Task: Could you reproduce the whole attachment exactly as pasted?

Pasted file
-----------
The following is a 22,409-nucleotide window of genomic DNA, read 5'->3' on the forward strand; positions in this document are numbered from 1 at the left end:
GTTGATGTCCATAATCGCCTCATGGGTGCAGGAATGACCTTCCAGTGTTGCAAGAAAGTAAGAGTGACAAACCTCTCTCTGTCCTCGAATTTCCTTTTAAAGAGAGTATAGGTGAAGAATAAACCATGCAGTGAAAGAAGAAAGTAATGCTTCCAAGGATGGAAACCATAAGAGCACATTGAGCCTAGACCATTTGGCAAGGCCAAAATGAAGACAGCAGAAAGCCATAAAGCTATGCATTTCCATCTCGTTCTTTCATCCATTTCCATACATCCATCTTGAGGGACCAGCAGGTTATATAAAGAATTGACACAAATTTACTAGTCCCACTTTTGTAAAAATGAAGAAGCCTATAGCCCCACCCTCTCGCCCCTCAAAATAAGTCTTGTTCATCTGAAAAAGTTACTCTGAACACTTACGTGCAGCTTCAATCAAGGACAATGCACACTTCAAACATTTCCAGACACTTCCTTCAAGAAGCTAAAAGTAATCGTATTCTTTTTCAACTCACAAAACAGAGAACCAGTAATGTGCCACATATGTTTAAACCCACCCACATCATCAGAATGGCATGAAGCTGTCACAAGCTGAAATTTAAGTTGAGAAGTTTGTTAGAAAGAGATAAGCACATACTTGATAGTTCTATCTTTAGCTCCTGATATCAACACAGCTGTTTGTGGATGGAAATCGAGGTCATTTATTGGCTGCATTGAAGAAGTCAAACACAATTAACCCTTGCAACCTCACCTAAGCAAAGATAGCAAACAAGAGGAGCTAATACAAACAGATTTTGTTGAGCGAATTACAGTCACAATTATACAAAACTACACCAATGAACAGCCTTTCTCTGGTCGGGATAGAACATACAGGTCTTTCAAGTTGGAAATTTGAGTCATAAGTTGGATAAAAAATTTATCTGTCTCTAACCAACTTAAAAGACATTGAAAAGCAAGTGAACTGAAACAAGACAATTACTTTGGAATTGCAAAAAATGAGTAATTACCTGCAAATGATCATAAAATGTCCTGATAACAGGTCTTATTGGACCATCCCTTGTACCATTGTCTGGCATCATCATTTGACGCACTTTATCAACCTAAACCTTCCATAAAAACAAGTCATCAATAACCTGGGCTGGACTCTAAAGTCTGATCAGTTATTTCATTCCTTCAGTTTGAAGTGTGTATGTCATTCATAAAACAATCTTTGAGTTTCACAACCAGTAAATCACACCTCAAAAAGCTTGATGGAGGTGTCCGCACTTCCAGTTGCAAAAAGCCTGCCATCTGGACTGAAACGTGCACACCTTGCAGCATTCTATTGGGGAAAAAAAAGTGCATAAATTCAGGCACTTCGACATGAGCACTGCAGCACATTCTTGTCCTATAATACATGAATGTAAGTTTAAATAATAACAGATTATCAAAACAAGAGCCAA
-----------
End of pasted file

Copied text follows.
The following is a 22,409-nucleotide window of genomic DNA, read 5'->3' on the forward strand; positions in this document are numbered from 1 at the left end:
GTTGATGTCCATAATCGCCTCATGGGTGCAGGAATGACCTTCCAGTGTTGCAAGAAAGTAAGAGTGACAAACCTCTCTCTGTCCTCGAATTTCCTTTTAAAGAGAGTATAGGTGAAGAATAAACCATGCAGTGAAAGAAGAAAGTAATGCTTCCAAGGATGGAAACCATAAGAGCACATTGAGCCTAGACCATTTGGCAAGGCCAAAATGAAGACAGCAGAAAGCCATAAAGCTATGCATTTCCATCTCGTTCTTTCATCCATTTCCATACATCCATCTTGAGGGACCAGCAGGTTATATAAAGAATTGACACAAATTTACTAGTCCCACTTTTGTAAAAATGAAGAAGCCTATAGCCCCACCCTCTCGCCCCTCAAAATAAGTCTTGTTCATCTGAAAAAGTTACTCTGAACACTTACGTGCAGCTTCAATCAAGGACAATGCACACTTCAAACATTTCCAGACACTTCCTTCAAGAAGCTAAAAGTAATCGTATTCTTTTTCAACTCACAAAACAGAGAACCAGTAATGTGCCACATATGTTTAAACCCACCCACATCATCAGAATGGCATGAAGCTGTCACAAGCTGAAATTTAAGTTGAGAAGTTTGTTAGAAAGAGATAAGCACATACTTGATAGTTCTATCTTTAGCTCCTGATATCAACACAGCTGTTTGTGGATGGAAATCGAGGTCATTTATTGGCTGCATTGAAGAAGTCAAACACAATTAACCCTTGCAACCTCACCTAAGCAAAGATAGCAAACAAGAGGAGCTAATACAAACAGATTTTGTTGAGCGAATTACAGTCACAATTATACAAAACTACACCAATGAACAGCCTTTCTCTGGTCGGGATAGAACATACAGGTCTTTCAAGTTGGAAATTTGAGTCATAAGTTGGATAAAAAATTTATCTGTCTCTAACCAACTTAAAAGACATTGAAAAGCAAGTGAACTGAAACAAGACAATTACTTTGGAATTGCAAAAAATGAGTAATTACCTGCAAATGATCATAAAATGTCCTGATAACAGGTCTTATTGGACCATCCCTTGTACCATTGTCTGGCATCATCATTTGACGCACTTTATCAACCTAAACCTTCCATAAAAACAAGTCATCAATAACCTGGGCTGGACTCTAAAGTCTGATCAGTTATTTCATTCCTTCAGTTTGAAGTGTGTATGTCATTCATAAAACAATCTTTGAGTTTCACAACCAGTAAATCACACCTCAAAAAGCTTGATGGAGGTGTCCGCACTTCCAGTTGCAAAAAGCCTGCCATCTGGACTGAAACGTGCACACCTTGCAGCATTCTATTGGGGAAAAAAAAGTGCATAAATTCAGGCACTTCGACATGAGCACTGCAGCACATTCTTGTCCTATAATACATGAATGTAAGTTTAAATAATAACAGATTATCAAAACAAGAGCCAA